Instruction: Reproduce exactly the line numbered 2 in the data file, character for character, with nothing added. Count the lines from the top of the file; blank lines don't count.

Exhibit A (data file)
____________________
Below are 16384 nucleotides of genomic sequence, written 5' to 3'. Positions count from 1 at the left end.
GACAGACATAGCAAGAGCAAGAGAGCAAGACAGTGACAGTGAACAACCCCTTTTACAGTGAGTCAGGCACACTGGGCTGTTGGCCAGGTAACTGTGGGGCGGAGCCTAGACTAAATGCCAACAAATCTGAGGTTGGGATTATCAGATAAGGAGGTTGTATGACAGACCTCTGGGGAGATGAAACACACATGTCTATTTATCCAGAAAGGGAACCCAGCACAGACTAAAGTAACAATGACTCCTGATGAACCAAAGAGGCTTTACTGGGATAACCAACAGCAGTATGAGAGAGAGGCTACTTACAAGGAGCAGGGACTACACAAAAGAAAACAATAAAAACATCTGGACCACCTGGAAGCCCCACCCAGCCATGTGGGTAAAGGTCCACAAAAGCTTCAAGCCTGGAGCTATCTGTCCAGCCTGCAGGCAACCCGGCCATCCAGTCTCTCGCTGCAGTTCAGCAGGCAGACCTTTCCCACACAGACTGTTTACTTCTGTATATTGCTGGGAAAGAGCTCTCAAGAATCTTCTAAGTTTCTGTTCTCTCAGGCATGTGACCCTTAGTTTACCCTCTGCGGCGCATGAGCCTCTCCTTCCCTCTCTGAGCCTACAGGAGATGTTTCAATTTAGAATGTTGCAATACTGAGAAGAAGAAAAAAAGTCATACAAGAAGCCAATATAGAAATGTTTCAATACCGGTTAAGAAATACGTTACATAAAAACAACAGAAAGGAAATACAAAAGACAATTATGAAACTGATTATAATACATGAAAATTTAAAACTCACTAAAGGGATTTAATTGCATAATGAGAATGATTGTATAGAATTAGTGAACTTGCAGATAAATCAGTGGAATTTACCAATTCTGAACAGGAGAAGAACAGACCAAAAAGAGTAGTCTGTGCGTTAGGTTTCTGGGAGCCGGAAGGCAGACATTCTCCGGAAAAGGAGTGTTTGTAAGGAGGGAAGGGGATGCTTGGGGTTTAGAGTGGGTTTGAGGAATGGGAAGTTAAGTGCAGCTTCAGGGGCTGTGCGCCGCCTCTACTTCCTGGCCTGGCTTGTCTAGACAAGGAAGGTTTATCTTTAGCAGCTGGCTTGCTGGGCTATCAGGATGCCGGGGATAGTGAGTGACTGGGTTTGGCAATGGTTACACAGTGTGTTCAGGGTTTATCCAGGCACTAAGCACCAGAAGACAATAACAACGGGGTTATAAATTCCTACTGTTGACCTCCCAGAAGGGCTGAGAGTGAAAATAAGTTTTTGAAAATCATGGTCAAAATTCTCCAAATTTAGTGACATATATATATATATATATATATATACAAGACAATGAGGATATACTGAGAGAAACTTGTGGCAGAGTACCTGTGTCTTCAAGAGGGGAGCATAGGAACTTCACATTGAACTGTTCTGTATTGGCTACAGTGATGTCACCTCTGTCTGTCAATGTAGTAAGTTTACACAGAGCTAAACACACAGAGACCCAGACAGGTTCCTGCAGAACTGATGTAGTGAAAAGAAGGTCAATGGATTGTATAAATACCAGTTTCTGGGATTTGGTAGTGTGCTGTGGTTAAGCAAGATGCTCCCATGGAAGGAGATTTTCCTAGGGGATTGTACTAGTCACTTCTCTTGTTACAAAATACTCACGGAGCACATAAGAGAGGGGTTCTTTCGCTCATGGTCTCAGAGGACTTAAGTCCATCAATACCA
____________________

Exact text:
GACAGACATAGCAAGAGCAAGAGAGCAAGACAGTGACAGTGAACAACCCCTTTTACAGTGAGTCAGGCACACTGGGCTGTTGGCCAGGTAACTGTGGGGCGGAGCCTAGACTAAATGCCAACAAATCTGAGGTTGGGATTATCAGATAAGGAGGTTGTATGACAGACCTCTGGGGAGATGAAACACACATGTCTATTTATCCAGAAAGGGAACCCAGCACAGACTAAAGTAACAATGACTCCTGATGAACCAAAGAGGCTTTACTGGGATAACCAACAGCAGTATGAGAGAGAGGCTACTTACAAGGAGCAGGGACTACACAAAAGAAAACAATAAAAACATCTGGACCACCTGGAAGCCCCACCCAGCCATGTGGGTAAAGGTCCACAAAAGCTTCAAGCCTGGAGCTATCTGTCCAGCCTGCAGGCAACCCGGCCATCCAGTCTCTCGCTGCAGTTCAGCAGGCAGACCTTTCCCACACAGACTGTTTACTTCTGTATATTGCTGGGAAAGAGCTCTCAAGAATCTTCTAAGTTTCTGTTCTCTCAGGCATGTGACCCTTAGTTTACCCTCTGCGGCGCATGAGCCTCTCCTTCCCTCTCTGAGCCTACAGGAGATGTTTCAATTTAGAATGTTGCAATACTGAGAAGAAGAAAAAAAGTCATACAAGAAGCCAATATAGAAATGTTTCAATACCGGTTAAGAAATACGTTACATAAAAACAACAGAAAGGAAATACAAAAGACAATTATGAAACTGATTATAATACATGAAAATTTAAAACTCACTAAAGGGATTTAATTGCATAATGAGAATGATTGTATAGAATTAGTGAACTTGCAGATAAATCAGTGGAATTTACCAATTCTGAACAGGAGAAGAACAGACCAAAAAGAGTAGTCTGTGCGTTAGGTTTCTGGGAGCCGGAAGGCAGACATTCTCCGGAAAAGGAGTGTTTGTAAGGAGGGAAGGGGATGCTTGGGGTTTAGAGTGGGTTTGAGGAATGGGAAGTTAAGTGCAGCTTCAGGGGCTGTGCGCCGCCTCTACTTCCTGGCCTGGCTTGTCTAGACAAGGAAGGTTTATCTTTAGCAGCTGGCTTGCTGGGCTATCAGGATGCCGGGGATAGTGAGTGACTGGGTTTGGCAATGGTTACACAGTGTGTTCAGGGTTTATCCAGGCACTAAGCACCAGAAGACAATAACAACGGGGTTATAAATTCCTACTGTTGACCTCCCAGAAGGGCTGAGAGTGAAAATAAGTTTTTGAAAATCATGGTCAAAATTCTCCAAATTTAGTGACATATATATATATATATATATATATACAAGACAATGAGGATATACTGAGAGAAACTTGTGGCAGAGTACCTGTGTCTTCAAGAGGGGAGCATAGGAACTTCACATTGAACTGTTCTGTATTGGCTACAGTGATGTCACCTCTGTCTGTCAATGTAGTAAGTTTACACAGAGCTAAACACACAGAGACCCAGACAGGTTCCTGCAGAACTGATGTAGTGAAAAGAAGGTCAATGGATTGTATAAATACCAGTTTCTGGGATTTGGTAGTGTGCTGTGGTTAAGCAAGATGCTCCCATGGAAGGAGATTTTCCTAGGGGATTGTACTAGTCACTTCTCTTGTTACAAAATACTCACGGAGCACATAAGAGAGGGGTTCTTTCGCTCATGGTCTCAGAGGACTTAAGTCCATCAATACCA